Just a recap for this series on the U.S. Federal Census records in genealogy research: Census records can give you the most details about a person and their family than any other record and can give you a snapshot of how they were living at a particular time; after starting with what you know now, the first step in genealogy research, the census records are the best starting point in your next step of research. They offer a plethora of information that will start you off and lead you to many of your next steps. Not only can you find the standard information on your ancestor like their name, age, birthplace, and residence; you can find so much more! Depending on the census record, you can also find their address, their occupation, their parents’ birthplaces, their citizenship status, their year of immigration, their marriage info, their military service info, how many children they have, others living in the household and their info, the value of their home and personal belongings, and more!
This is a continuing series that will be focusing on the 1850 to 1950 U.S. Federal Census Records, and today’s topic is the 1890 Census.
The 1890 U.S. Census: This was the fifth U.S. Census that listed EVERY household member by name and had detailed categories, unlike the 1850, 1860, 1870 and 1880 censuses, it was enumerated starting on June 2nd, because June 1st was a Sunday. Most of the census' population schedules were badly damaged by a fire in the Commerce Department Building in January 1921, and the rest (thought to be) were destroyed by Department of Commerce in 1934. There are a few remaining bits of the 1890 census here and there, that were found in 1942 and some more in 1953, but only for about 6,000 people or so.
This census had a great amount of information taken; too bad it was lost. It asked for each person’s full Christian name, along with their middle initial; whether they were a soldier, sailor, or marine during the Civil War, or widow of; their relationship to head of household; 3 new race details of Quadroon (1/4 African descent & 3/4 European descent ), Octoroon (1/8 African descent & 7/8 European descent), and Japanese; sex; age, and month if born within year; whether single, married, widowed or divorced; if married during the year; mother of how many children and how many living; place of birth and parents’ birthplaces; number of years in U.S.; if naturalized; if naturalization papers had been taken out; occupation; how many months unemployed during the year; if attended school during the year; if able to read and write; whether they could speak English, and if not, then the language spoken; whether they were suffering from any acute or chronic disease, with the name and length of time of the disease; whether they were defective in mind, sight, hearing, speech; whether they were crippled, maimed or deformed, with name of deformity; and whether they were a prisoner, convict, homeless child or a pauper. At the bottom was a section indicating that a special schedule was filled out, depending on how some of the questions were answered. If the family lived on a farm, there were additional questions such as if the home they lived in was rented or owned by the head or someone in the family; if the home was owned, then if it was free from mortgage; if the head of household was a farmer, then the same questions were asked about the farm; and lastly, if either were owned, then the address of each.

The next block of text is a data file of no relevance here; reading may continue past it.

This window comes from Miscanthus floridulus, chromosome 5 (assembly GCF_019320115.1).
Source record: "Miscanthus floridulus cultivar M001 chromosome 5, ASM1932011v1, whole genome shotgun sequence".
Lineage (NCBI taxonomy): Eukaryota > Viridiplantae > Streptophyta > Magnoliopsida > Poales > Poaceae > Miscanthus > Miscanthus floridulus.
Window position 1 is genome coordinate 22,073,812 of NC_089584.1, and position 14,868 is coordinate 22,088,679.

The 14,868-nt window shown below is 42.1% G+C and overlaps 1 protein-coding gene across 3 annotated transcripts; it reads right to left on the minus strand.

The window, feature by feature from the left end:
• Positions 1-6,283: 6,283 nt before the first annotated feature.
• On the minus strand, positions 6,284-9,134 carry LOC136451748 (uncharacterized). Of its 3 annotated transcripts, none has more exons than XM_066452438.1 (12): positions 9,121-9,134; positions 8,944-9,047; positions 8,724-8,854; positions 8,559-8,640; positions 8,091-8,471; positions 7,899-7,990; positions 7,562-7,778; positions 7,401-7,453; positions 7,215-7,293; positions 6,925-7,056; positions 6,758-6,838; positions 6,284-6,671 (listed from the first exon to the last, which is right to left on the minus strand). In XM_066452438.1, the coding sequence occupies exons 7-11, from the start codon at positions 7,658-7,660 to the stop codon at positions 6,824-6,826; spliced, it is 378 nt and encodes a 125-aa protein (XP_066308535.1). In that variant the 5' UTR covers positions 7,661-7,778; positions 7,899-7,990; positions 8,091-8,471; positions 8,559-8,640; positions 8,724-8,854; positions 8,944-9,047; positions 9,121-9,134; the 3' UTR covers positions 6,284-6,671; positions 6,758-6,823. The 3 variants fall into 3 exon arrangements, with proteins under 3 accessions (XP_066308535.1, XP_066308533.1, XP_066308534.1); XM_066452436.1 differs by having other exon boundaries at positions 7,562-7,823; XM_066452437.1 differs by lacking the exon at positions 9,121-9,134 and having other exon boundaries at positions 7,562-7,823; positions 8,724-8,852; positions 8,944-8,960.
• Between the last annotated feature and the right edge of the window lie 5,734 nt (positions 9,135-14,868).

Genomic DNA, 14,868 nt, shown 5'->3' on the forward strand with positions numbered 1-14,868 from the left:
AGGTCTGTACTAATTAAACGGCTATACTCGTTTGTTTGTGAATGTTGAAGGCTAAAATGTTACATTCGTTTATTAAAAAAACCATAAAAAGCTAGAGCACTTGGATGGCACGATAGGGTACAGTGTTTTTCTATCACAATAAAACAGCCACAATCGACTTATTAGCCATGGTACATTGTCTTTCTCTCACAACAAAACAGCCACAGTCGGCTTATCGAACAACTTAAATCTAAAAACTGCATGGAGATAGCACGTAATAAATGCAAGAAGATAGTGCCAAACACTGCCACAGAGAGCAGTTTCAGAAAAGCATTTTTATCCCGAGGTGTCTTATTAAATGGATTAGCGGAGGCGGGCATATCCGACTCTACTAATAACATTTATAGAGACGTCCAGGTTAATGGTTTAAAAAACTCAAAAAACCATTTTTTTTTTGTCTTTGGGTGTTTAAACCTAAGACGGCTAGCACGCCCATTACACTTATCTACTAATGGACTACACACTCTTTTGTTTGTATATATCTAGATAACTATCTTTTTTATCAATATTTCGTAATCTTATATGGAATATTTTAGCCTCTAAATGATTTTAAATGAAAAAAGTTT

This census had a great amount of information taken, and it was the most detailed to date; such a tragic loss.
There are other ways to get around this missing census; check out some of these articles below, from some of my fantastic faves, to see how! 😉
Get Around the Missing 1890 Census, by Ancestry
What Happened to the 1890 Census, and What You Can Use to Fill in Its Blanks, by Ancestral Findings
How To Research Around the 1890 Census Record Loss – Part 1: 1890 Census Fragments, by Lisa Lisson at Are You My Cousin- This is the first in a video series on this topic, where she also teams up with Family History Fanatics
What Happened to the 1890 Census, by Lisa Louise Cook
Follow my other posts on the U.S. Census under the Genealogy Records category and below:
The 1920 U.S. Census Record in Genealogy: A Closer Look
The 1910 U.S. Census Record in Genealogy: A Closer Look
A Closer Look at the 1900 U.S. Census in Genealogy Research
The 1880 U.S. Census: A Closer Look at the Even Better Census!
The 1870 U.S. Census: A Closer Look
The 1860 U.S. Census: A Closer Look
The 1850 U.S. Census: One of the Golden Genealogy Records
Check out more information about the U.S. Census on the United States Census Bureau website!
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